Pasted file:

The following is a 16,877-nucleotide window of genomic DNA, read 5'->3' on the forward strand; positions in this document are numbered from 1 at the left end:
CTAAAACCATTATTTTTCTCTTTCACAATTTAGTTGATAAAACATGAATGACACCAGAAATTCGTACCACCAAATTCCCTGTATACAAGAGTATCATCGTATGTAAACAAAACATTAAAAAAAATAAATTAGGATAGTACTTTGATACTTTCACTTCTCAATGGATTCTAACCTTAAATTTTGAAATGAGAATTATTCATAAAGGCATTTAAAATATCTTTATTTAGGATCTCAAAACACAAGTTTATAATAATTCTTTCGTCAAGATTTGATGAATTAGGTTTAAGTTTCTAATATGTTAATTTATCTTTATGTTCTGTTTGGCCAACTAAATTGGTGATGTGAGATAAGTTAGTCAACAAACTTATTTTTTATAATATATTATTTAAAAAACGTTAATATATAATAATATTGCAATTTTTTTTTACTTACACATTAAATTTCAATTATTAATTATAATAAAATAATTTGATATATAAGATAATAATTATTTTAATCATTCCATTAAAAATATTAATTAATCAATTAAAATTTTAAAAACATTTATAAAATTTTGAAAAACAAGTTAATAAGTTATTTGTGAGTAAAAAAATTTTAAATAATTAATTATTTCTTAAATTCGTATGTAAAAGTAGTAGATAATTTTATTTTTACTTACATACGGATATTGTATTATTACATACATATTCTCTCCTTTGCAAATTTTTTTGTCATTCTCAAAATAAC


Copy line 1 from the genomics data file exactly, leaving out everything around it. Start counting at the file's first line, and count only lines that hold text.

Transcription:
The following is a 16,877-nucleotide window of genomic DNA, read 5'->3' on the forward strand; positions in this document are numbered from 1 at the left end: